Judge Schofield Rejects Application of Rare Equitable Estoppel Defense
On February 9, 2021, District Judge Lorna Schofield (S.D.N.Y.) denied defendant Google LLC’s motion for summary judgment on the defense of equitable estoppel and granted plaintiff Kewazinga Corp.’s cross-motion for summary judgment that equitable estoppel does not apply.
This case involves three patents on methods and systems that utilize cameras to achieve “navigable telepresence” (collectively, the “Kewazinga Patents”). The technology allows for remote, seamless viewing of an environment. The Kewazinga Patents are being asserted against Google Maps Street View feature.
Kewazinga has previously sued Google in 2013 for infringement of two of the three Kewazinga Patents. The parties engaged in settlement discussion for some time after which Google moved to dismiss the complaint because it had not been timely served with the complaint. Kewazinga did not oppose and responded that it had "no intention" of serving Google while they were engaged in settlement discussions. Per the parties’ agreement, the action was dismissed without prejudice in November 2013.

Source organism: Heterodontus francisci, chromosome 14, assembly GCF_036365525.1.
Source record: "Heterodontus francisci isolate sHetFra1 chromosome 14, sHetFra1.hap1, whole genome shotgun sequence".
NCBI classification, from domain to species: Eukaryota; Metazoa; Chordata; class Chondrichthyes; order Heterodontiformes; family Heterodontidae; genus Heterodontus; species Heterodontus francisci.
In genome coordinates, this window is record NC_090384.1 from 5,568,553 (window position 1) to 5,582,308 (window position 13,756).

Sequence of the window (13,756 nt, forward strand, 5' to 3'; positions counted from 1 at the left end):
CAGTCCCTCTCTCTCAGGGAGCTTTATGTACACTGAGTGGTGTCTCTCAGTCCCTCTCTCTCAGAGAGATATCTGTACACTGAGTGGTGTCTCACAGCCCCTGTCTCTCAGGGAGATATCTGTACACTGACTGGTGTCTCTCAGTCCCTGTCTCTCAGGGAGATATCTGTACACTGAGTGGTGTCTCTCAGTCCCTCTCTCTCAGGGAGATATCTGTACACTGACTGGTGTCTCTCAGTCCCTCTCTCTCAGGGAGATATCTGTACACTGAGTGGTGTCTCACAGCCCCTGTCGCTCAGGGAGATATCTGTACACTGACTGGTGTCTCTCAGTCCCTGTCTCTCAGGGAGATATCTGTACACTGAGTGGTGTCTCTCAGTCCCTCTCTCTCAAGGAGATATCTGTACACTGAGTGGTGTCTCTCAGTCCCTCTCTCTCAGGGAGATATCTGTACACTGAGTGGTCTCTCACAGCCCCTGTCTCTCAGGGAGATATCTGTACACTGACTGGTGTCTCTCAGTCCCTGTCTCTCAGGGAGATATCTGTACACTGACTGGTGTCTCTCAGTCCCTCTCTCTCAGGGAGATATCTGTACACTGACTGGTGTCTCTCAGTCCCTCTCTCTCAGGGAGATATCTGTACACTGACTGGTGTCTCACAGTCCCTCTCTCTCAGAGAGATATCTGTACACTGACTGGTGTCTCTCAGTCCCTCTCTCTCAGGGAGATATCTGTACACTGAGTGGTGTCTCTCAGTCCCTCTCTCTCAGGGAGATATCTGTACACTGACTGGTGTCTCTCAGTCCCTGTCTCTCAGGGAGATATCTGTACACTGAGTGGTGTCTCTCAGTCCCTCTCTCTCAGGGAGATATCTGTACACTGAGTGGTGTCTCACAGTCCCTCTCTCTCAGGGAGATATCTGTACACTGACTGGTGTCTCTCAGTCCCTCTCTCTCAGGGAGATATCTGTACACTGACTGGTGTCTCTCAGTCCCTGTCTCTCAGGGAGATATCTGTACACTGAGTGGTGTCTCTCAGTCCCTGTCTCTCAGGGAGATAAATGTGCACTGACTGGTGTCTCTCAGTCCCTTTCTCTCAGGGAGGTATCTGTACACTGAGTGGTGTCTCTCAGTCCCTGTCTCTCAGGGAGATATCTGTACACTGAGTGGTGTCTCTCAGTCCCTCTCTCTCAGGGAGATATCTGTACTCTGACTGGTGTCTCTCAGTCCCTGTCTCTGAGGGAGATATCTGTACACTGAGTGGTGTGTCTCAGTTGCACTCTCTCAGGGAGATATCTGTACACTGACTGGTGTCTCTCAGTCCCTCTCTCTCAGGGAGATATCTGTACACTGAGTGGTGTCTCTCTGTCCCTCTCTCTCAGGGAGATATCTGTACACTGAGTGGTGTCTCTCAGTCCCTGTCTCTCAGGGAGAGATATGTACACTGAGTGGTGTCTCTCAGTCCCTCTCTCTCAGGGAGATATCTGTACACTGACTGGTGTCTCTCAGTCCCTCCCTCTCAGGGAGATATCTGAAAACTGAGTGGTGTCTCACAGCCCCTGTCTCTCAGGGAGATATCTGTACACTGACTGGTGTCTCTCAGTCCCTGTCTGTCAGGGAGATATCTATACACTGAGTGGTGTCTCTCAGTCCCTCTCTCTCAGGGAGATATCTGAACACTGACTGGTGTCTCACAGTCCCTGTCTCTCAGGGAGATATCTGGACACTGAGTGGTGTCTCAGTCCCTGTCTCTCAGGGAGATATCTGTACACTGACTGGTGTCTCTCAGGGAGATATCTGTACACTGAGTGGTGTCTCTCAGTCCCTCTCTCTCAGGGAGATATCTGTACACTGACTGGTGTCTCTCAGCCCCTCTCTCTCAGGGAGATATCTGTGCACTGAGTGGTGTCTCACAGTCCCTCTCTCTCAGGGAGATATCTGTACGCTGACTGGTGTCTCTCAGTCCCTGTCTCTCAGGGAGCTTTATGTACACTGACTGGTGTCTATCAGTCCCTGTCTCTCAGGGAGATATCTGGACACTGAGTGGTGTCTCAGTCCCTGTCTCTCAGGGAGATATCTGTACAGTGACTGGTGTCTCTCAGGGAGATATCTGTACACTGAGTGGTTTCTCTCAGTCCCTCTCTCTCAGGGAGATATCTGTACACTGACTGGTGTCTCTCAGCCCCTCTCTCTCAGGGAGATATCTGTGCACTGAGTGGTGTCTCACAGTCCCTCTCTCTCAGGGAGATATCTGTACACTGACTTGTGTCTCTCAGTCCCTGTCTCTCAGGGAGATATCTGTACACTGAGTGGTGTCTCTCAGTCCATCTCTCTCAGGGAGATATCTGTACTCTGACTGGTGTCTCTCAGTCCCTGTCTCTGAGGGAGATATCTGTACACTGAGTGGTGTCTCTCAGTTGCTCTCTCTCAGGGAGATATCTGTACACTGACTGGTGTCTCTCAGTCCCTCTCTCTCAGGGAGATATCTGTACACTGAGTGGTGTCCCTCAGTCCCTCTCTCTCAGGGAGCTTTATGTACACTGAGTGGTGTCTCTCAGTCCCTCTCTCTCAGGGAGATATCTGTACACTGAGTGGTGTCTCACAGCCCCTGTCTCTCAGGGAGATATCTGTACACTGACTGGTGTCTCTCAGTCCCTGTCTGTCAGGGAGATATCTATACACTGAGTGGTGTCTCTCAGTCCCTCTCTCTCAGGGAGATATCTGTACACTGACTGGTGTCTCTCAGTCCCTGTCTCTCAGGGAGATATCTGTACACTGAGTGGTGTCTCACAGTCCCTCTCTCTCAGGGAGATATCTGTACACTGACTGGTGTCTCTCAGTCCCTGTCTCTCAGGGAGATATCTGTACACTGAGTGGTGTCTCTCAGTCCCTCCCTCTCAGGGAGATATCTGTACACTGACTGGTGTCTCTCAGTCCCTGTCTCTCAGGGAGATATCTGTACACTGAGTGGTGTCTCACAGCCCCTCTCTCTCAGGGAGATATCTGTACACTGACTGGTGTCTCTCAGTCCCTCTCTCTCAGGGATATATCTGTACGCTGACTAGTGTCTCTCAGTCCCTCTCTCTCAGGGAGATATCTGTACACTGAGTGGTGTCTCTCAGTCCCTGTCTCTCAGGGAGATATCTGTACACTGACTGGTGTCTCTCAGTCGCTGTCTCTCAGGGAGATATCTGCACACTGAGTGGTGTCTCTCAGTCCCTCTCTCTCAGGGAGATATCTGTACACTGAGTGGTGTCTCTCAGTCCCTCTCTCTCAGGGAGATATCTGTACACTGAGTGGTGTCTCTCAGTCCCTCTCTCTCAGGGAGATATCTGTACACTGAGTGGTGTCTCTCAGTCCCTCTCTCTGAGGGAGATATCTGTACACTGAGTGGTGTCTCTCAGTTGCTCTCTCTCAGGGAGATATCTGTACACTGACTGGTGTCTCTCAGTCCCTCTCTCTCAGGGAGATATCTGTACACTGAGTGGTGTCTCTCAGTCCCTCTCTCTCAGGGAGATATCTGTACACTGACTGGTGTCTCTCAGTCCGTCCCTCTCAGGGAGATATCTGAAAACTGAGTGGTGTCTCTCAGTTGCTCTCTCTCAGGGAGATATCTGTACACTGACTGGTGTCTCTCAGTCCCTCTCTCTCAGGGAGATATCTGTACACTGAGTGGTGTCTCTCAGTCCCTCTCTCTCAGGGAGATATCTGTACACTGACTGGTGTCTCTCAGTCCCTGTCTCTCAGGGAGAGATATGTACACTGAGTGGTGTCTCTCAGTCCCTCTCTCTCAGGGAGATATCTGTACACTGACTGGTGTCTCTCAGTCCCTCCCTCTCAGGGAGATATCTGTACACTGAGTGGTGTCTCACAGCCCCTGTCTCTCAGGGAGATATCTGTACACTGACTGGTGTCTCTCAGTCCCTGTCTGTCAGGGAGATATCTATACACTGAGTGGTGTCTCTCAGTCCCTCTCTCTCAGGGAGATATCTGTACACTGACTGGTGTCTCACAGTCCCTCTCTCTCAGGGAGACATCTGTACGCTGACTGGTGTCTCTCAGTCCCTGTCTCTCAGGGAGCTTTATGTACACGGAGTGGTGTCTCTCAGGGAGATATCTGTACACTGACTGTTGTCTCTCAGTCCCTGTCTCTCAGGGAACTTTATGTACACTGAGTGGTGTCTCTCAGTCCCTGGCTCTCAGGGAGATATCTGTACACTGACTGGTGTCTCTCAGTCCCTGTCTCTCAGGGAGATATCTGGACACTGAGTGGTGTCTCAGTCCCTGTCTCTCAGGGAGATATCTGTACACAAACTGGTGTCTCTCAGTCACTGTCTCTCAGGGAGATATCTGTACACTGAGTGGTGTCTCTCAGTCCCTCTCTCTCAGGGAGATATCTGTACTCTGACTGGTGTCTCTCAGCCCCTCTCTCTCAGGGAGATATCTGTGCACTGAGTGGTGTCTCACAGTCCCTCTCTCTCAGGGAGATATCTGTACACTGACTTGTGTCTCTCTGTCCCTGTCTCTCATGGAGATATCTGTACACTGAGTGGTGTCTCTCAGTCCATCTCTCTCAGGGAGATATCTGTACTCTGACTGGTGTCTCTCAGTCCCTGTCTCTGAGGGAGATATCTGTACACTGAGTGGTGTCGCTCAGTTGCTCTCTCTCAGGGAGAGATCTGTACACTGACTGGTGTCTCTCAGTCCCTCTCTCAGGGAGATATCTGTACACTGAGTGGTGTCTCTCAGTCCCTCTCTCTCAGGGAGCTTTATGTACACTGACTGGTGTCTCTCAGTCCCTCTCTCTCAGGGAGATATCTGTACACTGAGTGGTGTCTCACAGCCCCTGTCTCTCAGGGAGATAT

For its equitable estoppel defense, Google was required to prove that the only possible inference to be drawn from the evidence is that Kewazinga would not pursue infringement claims against Google as to the Kewazinga Patents. Google asserted that Kewazinga engaged in misleading conduct by abandoning its 2013 action and remaining silent for over six years. The court, however, ruled that Google had not met its burden of proof. The court’s ruling was premised on its finding that the six years of silence that followed the dismissal of the 2013 action was not evidence of misleading conduct because “Plaintiff clearly communicated its belief that Defendant infringed the [two Kewazinga Patents] and emphasized that dismissal . . . was ‘without prejudice.’”
Case: Kewazinga Corp. v. Google LLC, No. 20-cv-1106, Dkt. No. 117 (S.D.N.Y. Feb. 9, 2021).